CEFA’s role as a Constitutional watchdog

Today’s CCF commences what we expect to be a major task to correct Constitutional myths and dubious facts.

Here’s one we heard about a month ago on ABC TV. On the Drum a high profile lawyer* stated “A lot of people don’t know this actually, Australia borrowed, pretty much copied the US Constitution”.

As we are made aware of statements such as this, which are constitutionally factually incorrect we will attempt to draw them to your attention rather than let them realise into common misunderstandings. We hope you’ll help us with this project.

We expect over the next few months with your support we will build a library of misunderstood accounts about the Australian Constitution. As always, we will attempt to bring this information to you in an impartial, nonpartisan and factual way.

Constitutional myth one – Australia copied the US Constitution

You may have heard this before. Here at CEFA we hear this statement every now and then.

But if this was true, wouldn’t we would have a President? And a Congress rather than a Parliament.

Let’s have a closer look.

Like all good myths, this story does have some truth about it

The forebears of our Constitution did look all around the world at many different Systems of Government and Constitutions, and the US Constitution was one of them. In fact some parts of our Constitution are similar, including our elected Senate.

By the 1850’s discussions about federating the Australian Colonies were starting to become more common. One of the largest figures of nineteenth century Australian politics, Henry Parkes, was heavily involved in this debate. After a visit to the US and England in 1881-82 Parkes arrived back in Australia with a new goal to establish a comprehensive System of Local Government and make a vigorous attempt to Federate the Colonies.

In 1889 he gave his famous Tenterfield speech in which he asked “whether the time has not now arisen for the creation on this Australian continent of an Australian government and an Australian Parliament”. In this speech he mentioned the US Congress, the Canadian Parliament and even the House of Commons examples of something Australians should be striving for.

The drafting of our Constitution began around this time, through a series of Constitutional Conventions (meetings) held in the Colonies and attended by delegates from the Colonies.

The first draft of the Constitution that was circulated prior to the 1891 Constitutional Convention in Sydney was primarily written by Tasmanian barrister and politician Andrew Inglis Clark. Clark, somewhat a radical of his era, had spent time in the US and was impressed with their democratic and republican ideals and their Constitution. You can read the first draft of the Constitution online here at the National Archives of Australia.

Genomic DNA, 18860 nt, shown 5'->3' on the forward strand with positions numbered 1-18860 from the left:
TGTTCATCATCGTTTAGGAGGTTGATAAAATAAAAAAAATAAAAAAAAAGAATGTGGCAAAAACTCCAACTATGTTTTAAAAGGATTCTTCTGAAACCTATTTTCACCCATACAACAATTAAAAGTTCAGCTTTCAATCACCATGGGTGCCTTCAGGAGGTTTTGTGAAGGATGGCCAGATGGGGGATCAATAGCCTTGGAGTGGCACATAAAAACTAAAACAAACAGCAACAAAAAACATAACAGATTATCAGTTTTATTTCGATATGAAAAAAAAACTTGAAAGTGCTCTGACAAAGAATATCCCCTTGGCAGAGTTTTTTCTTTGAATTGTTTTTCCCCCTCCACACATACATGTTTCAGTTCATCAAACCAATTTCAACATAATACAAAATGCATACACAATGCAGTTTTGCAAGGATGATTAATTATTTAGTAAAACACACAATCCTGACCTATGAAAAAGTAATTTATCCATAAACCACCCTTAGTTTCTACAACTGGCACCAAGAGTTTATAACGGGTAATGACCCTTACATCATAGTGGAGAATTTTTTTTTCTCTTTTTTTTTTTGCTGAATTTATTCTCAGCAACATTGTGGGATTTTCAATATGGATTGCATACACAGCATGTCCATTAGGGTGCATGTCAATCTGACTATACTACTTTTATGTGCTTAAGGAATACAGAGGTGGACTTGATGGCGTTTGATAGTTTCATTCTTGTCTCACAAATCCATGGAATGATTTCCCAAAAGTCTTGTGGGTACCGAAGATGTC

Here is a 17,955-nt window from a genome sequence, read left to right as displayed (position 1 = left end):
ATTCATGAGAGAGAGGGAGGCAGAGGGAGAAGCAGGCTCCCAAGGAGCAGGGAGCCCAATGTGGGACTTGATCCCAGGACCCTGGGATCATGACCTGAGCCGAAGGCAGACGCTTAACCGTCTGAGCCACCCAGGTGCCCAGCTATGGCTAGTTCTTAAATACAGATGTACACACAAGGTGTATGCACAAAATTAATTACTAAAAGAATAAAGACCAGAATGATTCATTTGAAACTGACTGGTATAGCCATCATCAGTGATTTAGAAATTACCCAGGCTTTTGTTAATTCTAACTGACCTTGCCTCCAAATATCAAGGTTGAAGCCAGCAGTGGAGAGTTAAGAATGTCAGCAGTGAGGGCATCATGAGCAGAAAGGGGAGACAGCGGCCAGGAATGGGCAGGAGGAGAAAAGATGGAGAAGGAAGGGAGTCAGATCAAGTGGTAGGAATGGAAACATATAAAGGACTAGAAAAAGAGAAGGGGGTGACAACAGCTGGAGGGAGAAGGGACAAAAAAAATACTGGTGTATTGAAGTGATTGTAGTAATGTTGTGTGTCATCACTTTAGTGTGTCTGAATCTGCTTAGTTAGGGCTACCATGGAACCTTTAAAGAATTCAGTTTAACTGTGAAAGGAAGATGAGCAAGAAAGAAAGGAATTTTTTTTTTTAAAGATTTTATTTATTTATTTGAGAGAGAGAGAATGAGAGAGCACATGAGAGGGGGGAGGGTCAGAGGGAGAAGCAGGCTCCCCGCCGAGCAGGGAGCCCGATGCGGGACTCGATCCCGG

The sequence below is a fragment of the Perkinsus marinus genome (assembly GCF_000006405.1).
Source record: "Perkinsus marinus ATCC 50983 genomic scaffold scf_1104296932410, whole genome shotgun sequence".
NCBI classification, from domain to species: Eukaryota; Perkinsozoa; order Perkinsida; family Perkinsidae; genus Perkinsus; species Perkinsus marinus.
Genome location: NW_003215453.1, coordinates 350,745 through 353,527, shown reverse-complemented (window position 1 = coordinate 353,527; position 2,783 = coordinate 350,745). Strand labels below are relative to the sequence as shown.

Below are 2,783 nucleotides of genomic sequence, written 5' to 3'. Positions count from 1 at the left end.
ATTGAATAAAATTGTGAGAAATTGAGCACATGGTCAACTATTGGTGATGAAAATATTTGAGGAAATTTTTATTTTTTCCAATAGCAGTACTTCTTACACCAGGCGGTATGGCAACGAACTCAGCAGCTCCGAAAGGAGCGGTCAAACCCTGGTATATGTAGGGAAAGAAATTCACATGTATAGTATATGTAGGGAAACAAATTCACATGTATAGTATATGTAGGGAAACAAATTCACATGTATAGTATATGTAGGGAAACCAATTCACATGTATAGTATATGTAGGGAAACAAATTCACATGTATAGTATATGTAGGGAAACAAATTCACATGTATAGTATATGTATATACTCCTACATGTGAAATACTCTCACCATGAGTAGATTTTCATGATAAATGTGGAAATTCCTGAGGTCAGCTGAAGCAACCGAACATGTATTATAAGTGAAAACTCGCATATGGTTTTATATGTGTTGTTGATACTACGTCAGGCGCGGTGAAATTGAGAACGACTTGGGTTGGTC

Henry Parkes had some reservations about this draft of the Constitution, and after he received it suggested that “the structure should be evolved bit by bit”. The delegates at this first convention were appointed by the Colonial Parliaments. But the public sentiment about the first draft was not very positive and as such delegates at the later Conventions were popularly elected.  These delegates worked together to form the Constitution we have today by examining each Section adding, altering and abandoning parts as they went along.

These forebears examined the System of Government in Canada, federated under the Crown and with two Houses of Parliament that was important to the Australian delegates. However, the upper House in Canada was appointed rather than elected and this was not seen as ideal.

The United States system was also examined, but possible gridlock between the Houses in the US Congress were resolved in the Australian system by the provision of double dissolutions. The delegates also looked closely at a number of other countries including the United Kingdom and Constitutions from Switzerland, Germany and South Africa.  

The founders of our Constitution carefully and creatively mixed elements of existing Constitutions with some new and innovative features of our own. So while parts of our Constitution may seem similar to Constitutions of other Countries, the final Australian Constitution is a unique and original System of Government that we can be proud of.

Our Parliamentary model with two democratically elected houses, the provision for referendums to amend the Constitution and the ability of disagreement between the Houses to be resolved makes our System of Government one of the most stable democracies in the world.

We need your help for this project

Have you heard a Constitutional myth? Let us know in the comments below.

Amendments to previous CCF

If you see anything in an article that you think is not quite right, please let us know so we can amend it. Last week we wrote that in 1974 “All six Bills passed, in what is the only time a joint sitting of the Houses has occurred in the history of our Federation.” We were advised by a CEFA reader that there was a commemorative joint sitting in Melbourne for the centenary of Federation in 2001. We have now amended the article to reflect this.

Those of you following the conversation will be seeing these important contributions from our audience. If you want to join the Facebook conversation click here.

* Education is all about empowering people with information. We abhor the naming and shaming of people and as such will not be naming the person who made this public statement.

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